The big destination resorts, places far from the Front Range like Steamboat and Telluride, always tend to offer a little less stressful place to make turns with the kiddos, even on weekends. And the destination resorts seem to be the most motivated to cut prices in the downward-spiraling economy.
One of my favorite kid’s ski schools in the state, because of both the instructional quality and the terrain, is the Telluride Ski and Snowboard School Kid's Camp.
Despite the misconception that Telluride is the most daunting mountain in the state (actually, it arguably is), the incredibly long (4.6 miles) and mellow Galloping Goose trail is a great place to cruise with your kids or catch up to their ski-school class to watch them in action.
“Terrain, lack of crowds, and our instructor staff put us above the rest,” Noah Sheedy of Telluride’s Children's Ski School told me, and I really can’t argue with him based on our own experiences in T-Ride.
This spring the destination resorts, desperate for heads on beds, are breaking out the deals to attract families, including some kids-fly-and-ski-free deals for out-of-state or even in-state snow riders looking to avoid arduous drives with the kids screaming “are we there yet?” the whole way.
And my experience from nearly 35 years in the sport is that there’s no vacation like a ski vacation to form closer family bonds, especially in trying times. After all, the family that skis together stays together.
Family-friendly ski deals
Here’s a partial list of some of the better kid-oriented ski deals currently being offered by Colorado resorts:
Colorado Ski Country USA Gems Card – discounts and even some free lifts tickets at all nine smaller resorts around the state. A limited number of additional Gems Cards for the 2008-09 season were released in early February. Go to www.coloradoski.com for more information.
Arapahoe Basin – The new A+ season pass is good for the rest of A-Basin’s extended season (usually into June), plus five days at Breckenridge or Keystone (one of those can be used at Vail or Beaver Creek), five days at Bear Valley, Calif., one unguided day at Silverton and a slew of other discounts for $279 for individual adults or $699 for two adults and two kids. An A-Basin-only pass is just $109 for kids for the rest of the season. Go to www.arapahoebasin.com.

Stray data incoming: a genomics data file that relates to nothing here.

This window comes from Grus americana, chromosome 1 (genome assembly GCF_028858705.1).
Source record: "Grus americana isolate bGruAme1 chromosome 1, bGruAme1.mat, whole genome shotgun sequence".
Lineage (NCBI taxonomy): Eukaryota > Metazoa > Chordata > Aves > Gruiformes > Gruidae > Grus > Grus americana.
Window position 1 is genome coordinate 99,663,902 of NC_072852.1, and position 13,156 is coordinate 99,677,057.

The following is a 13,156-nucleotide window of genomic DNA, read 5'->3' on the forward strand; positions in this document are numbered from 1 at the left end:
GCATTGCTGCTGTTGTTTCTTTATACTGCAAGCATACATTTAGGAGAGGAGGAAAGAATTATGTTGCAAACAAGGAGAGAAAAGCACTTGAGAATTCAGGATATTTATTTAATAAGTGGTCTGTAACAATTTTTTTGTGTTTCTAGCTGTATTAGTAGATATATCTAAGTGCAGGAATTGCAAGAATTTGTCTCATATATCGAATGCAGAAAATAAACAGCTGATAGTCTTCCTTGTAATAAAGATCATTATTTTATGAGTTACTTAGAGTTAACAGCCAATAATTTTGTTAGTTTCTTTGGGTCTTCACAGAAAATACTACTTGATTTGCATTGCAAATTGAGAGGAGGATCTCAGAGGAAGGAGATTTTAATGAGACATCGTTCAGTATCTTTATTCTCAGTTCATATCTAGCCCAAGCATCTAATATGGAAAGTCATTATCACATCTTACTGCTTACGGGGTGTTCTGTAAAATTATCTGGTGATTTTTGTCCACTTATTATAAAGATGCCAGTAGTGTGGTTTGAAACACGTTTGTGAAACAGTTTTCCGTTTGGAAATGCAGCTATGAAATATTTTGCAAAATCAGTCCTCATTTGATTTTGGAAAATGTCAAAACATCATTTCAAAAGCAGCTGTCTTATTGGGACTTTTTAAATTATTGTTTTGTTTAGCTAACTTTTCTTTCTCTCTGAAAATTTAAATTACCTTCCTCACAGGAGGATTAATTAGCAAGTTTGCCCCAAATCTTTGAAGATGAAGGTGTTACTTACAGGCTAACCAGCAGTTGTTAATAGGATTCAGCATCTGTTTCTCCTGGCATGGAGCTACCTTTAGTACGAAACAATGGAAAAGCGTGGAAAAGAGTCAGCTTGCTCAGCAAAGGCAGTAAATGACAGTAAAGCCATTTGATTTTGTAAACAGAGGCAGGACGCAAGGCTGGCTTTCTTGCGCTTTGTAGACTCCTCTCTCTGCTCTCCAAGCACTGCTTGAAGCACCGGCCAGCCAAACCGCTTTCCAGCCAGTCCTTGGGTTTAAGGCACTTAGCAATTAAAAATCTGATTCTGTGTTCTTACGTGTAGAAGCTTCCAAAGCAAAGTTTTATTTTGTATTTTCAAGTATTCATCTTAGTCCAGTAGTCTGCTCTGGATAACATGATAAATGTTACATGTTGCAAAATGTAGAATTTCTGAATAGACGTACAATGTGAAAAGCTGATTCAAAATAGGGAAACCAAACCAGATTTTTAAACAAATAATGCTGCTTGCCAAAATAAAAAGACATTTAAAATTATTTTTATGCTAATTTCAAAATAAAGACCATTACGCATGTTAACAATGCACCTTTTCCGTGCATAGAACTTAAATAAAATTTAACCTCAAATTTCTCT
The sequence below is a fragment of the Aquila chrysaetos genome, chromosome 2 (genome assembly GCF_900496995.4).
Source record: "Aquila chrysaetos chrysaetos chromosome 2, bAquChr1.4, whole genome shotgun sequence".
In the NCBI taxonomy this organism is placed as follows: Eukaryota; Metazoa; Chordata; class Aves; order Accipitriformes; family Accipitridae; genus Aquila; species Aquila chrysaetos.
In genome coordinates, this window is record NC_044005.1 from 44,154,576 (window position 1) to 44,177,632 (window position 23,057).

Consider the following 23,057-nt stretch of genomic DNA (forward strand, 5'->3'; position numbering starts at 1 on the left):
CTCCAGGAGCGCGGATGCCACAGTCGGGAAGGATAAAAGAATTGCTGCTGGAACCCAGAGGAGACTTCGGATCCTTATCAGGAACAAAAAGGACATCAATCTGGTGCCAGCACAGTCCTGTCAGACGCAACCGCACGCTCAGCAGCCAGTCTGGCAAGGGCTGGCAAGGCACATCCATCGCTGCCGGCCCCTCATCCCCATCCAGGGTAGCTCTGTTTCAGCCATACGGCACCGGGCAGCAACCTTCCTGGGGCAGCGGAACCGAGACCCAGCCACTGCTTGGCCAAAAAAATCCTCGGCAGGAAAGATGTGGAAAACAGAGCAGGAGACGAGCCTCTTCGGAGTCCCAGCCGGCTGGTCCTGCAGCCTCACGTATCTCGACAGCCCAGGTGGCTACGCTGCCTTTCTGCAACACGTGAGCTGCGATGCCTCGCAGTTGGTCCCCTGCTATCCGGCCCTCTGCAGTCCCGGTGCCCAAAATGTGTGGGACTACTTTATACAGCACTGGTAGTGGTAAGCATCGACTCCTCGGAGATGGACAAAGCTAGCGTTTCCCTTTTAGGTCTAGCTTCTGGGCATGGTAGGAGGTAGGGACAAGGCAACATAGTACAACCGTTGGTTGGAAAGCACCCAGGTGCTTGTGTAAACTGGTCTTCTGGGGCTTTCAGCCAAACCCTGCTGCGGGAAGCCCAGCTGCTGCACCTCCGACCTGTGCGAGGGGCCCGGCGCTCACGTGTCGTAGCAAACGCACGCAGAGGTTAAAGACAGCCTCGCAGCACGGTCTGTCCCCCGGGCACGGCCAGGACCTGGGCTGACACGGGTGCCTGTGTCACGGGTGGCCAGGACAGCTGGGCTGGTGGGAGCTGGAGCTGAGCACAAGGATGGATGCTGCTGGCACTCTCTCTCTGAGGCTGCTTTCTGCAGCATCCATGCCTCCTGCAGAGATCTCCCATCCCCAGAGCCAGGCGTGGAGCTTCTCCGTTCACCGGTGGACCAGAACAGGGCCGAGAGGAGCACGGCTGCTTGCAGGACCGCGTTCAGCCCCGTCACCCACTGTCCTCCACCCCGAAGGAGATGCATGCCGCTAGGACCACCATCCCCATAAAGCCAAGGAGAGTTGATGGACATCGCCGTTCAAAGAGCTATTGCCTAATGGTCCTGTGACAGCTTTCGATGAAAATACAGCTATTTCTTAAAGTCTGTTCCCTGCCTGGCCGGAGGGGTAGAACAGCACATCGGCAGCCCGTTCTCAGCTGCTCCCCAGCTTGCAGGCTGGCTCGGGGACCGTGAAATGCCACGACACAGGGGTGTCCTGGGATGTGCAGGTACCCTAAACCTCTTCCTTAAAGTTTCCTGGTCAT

Beaver Creek (and/or Vail) – The popular Kids Fly, Ski and Ride Free deal was extended through March 31 for trips booked by Feb. 28. Kids fly free on American Airlines into Vail/Eagle County airport, ski free (one-day kid’s lift ticket) at either Vail or Beaver Creek and get a free shuttle ride from the airport to your lodging (with qualifying adult purchase). Call (866) 668-8245 (KFF code).
Breckenridge (and Keystone) – Both resorts are offering $79 Sunday Sleepover rates for families looking to avoid the brutal Sunday night traffic on I-70, extend their ski weekend by a few hours and get back to school and work at the crack of dawn Monday when the roads have cleared. Go to www.snow.com or call (800) 404-3535.
Copper Mountain – Buy lift tickets online and get special spring break and late-season deals. Lodging is up to 35 percent off throughout February. Go to www.coppercolorado.com or call (866) 841-2481.
Crested Butte – Stay in a Crested Butte Mountain Resort Properties condo this season and kids ages 7 to 12 ski free (some restrictions apply). Call (800) 810-7669.
Durango Mountain Resort – With the Kids Ski Free package, Durango throws in the kid’s lift tickets for free with the purchase of four nights lodging and four days of adult lift tickets. Call (800) 982-6103.
Keystone – In addition to discounted lodging deals, Keystone is offering free ice skating, snow biking, yoga, snowshoeing and kids puppet shows through their Adventure Passport. Go to www.keystoneresort.com.
SolVista Basin – the weekends of Feb. 21, March 7 and March 21, SolVista’s Stay and Play Package for $229 includes one night in a trailside condo, two days of family skiing, a wine and cheese reception and continental breakfast. Call (888) 850-4615.
Telluride – Kids fly for free on certain American Airlines flights into Telluride with the purchase of a 5-night, 4-day Stay & Ski Packages for a family of four for $910. Call (800) 778-8581.